"His monumental work...is the most thorough study of the U-boat campaign available." --Library Journal
Hitler's U-boat War is an epic sea story about the most arduous and prolonged naval battle in history. For a period of nearly six years, the German U-boat force attempted to blockade and isolate the British Isles in hopes of forcing the British out of the war, thereby thwarting both the Allied strategic air assault on German cities and Operation Overlord, the Allied invasion of Occupied France. Fortunately for the Allies, the U-boat force failed to achieve either of these objectives, but in the attempt they sank 2,800 Allied merchant ships, while the Allies sank nearly 800 U-boats. On both sides, tens of thousands of sailors perished.
For decades, an authoritative and definitive history of the Battle of the Atlantic could not be attempted, since London and Washington agreed to withhold all official code-breaking and U-boat records in order to safeguard the secrets of code breaking in the postwar years. The accounts that did appear were incomplete and full of false conclusions and errors of fact, often leaving the entirely wrong impression that the German U-boats came within a whisker of defeating the Allies, a myth that is finally laid to rest in this account.
Clay Blair, acclaimed author of the bestselling naval classic Silent Victory: The U.S. Submarine War Against Japan, has drawn from the official records as well as the work of German, British, American, and Canadian naval scholars. Never before has Hitler's U-boat war been chronicled with such authority, fidelity, objectivity, and detail. The result is this magnificent and monumental work, crammed with vivid and dramatic scenes of naval actions and dispassionate but startling new revelations, interpretations, and conclusions about all aspects of the Battle of the Atlantic.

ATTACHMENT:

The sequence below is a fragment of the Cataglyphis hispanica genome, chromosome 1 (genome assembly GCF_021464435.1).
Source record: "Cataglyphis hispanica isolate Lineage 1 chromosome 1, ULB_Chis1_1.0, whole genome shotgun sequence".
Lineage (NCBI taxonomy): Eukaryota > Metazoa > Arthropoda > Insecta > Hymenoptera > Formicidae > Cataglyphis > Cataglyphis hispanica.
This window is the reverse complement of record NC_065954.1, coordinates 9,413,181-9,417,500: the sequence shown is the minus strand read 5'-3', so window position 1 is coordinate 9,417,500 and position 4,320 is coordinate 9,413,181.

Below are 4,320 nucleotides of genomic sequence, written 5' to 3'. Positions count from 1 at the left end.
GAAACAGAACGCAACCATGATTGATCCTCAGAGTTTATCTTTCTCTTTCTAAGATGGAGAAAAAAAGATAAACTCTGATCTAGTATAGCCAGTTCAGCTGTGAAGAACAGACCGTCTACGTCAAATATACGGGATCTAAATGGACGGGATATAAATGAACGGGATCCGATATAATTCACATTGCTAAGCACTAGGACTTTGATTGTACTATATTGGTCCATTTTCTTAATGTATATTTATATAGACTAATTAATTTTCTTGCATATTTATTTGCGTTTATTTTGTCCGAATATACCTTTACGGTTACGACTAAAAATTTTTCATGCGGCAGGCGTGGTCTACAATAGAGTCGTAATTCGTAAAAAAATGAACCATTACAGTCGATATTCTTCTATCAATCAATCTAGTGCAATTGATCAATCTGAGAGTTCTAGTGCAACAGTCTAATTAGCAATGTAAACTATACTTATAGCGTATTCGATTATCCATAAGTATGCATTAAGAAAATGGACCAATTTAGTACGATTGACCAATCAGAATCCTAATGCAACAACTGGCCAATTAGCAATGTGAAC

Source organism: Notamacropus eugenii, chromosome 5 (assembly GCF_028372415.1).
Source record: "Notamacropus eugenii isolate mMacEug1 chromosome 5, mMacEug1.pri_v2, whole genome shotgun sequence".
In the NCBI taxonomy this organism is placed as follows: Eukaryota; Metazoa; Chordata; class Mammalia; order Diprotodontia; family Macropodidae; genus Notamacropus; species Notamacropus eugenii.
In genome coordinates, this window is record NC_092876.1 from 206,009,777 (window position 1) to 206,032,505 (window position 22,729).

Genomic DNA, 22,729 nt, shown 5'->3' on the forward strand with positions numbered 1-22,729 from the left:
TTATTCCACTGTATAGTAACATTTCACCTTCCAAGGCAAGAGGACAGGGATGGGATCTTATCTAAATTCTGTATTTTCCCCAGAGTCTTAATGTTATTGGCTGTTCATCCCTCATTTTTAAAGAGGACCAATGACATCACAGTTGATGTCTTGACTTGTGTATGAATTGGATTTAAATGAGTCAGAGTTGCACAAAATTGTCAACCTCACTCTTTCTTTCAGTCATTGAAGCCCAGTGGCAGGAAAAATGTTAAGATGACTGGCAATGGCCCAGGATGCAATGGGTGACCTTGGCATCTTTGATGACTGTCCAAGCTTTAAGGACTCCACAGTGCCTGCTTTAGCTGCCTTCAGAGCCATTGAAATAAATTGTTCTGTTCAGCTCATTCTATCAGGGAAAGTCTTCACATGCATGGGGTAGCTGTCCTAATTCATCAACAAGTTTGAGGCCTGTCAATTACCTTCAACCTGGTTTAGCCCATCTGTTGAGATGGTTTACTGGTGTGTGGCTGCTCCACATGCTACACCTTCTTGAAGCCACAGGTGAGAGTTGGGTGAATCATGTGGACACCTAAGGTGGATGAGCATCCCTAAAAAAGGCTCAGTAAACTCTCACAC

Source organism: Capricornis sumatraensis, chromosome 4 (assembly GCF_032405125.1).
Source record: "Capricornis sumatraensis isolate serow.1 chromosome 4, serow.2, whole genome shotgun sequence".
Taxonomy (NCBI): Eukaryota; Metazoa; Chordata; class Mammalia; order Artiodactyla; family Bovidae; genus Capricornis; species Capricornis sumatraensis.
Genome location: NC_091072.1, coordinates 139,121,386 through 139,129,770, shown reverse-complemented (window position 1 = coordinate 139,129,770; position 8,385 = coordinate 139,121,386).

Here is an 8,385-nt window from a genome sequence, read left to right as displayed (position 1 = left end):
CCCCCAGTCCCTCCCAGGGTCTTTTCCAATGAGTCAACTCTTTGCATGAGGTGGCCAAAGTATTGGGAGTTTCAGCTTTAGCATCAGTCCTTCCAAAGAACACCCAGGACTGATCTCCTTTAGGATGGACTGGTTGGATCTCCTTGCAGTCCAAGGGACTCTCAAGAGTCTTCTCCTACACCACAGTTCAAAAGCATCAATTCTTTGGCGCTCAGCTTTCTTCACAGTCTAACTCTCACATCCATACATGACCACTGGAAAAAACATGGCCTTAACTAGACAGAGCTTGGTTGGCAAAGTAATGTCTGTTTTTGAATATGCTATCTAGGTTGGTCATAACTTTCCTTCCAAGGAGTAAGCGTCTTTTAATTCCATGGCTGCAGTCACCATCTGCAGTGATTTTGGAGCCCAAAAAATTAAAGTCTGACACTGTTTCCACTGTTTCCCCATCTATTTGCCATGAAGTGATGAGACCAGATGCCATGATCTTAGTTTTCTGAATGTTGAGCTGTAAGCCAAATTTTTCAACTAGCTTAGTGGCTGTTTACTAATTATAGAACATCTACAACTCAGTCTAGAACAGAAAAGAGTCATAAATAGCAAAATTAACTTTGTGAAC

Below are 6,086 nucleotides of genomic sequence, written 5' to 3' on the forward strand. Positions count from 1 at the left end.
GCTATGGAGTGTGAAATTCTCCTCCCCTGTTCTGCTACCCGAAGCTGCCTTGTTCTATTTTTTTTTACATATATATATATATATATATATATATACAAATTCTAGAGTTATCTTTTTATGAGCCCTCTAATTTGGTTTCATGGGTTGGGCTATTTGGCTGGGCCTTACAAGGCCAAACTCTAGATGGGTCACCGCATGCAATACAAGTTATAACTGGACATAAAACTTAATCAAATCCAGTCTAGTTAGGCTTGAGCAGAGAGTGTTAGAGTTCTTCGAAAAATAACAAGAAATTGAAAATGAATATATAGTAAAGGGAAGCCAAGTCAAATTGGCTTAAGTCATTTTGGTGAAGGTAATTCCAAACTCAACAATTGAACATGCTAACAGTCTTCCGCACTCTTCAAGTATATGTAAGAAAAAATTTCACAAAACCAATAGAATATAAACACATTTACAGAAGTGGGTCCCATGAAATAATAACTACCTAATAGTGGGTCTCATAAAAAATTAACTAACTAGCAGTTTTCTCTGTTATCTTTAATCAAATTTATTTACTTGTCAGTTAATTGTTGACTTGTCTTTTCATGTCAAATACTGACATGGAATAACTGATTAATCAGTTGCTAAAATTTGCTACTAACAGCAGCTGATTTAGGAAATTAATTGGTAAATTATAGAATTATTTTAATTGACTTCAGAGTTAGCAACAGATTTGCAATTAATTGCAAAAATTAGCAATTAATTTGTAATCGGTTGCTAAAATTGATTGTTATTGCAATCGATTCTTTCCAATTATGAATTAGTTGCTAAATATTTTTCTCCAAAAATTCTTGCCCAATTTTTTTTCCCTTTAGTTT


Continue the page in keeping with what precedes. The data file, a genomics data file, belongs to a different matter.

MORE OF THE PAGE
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A former infantryman, Adolf Hitler had little use for the German navy, which he considered inept and politically suspect. Still, through the skillful maneuverings of a young, up-and-coming naval officer named Karl Dönitz, Hitler eventually endorsed a costly program of shipbuilding. As a result, Dönitz was able to field a vast fleet of U-boats when Germany went to war against France and England in 1939. Although his enemies were initially better equipped, Dönitz was the craftier fighter, launching daring raids on shipping convoys and Allied harbors, and for a time, controlling the chief Atlantic sealanes.
In this monumental history, Clay Blair analyzes the German U-boat campaigns from 1939 to 1942 (a companion volume continues his narrative to 1945), which, he writes, fall into three phases: one against England alone, another against the newly arrived American navy, and a furious third against the combined Allied forces. Blair argues, against other historians, that the "U-boat peril" has been overestimated. He holds that the American submarine campaign against Japan in the Pacific was far more effective, and observes that 99 percent of Allied merchant ships on transatlantic convoys reached their destinations. Even so, the U-boats introduced a powerful element of terror into an already horrific war, diverting Allied effort into antisubmarine campaigns and delaying the transport of much-needed materiel.
Blair's outstanding work adds much to the naval history of World War II. Packed with detail, it is sure to become a standard work on the Battle of the Atlantic. --Gregory McNameeFrom the Back Cover:
"Military history of a surpassingly high order, which...could become the standard reference on U-boats."
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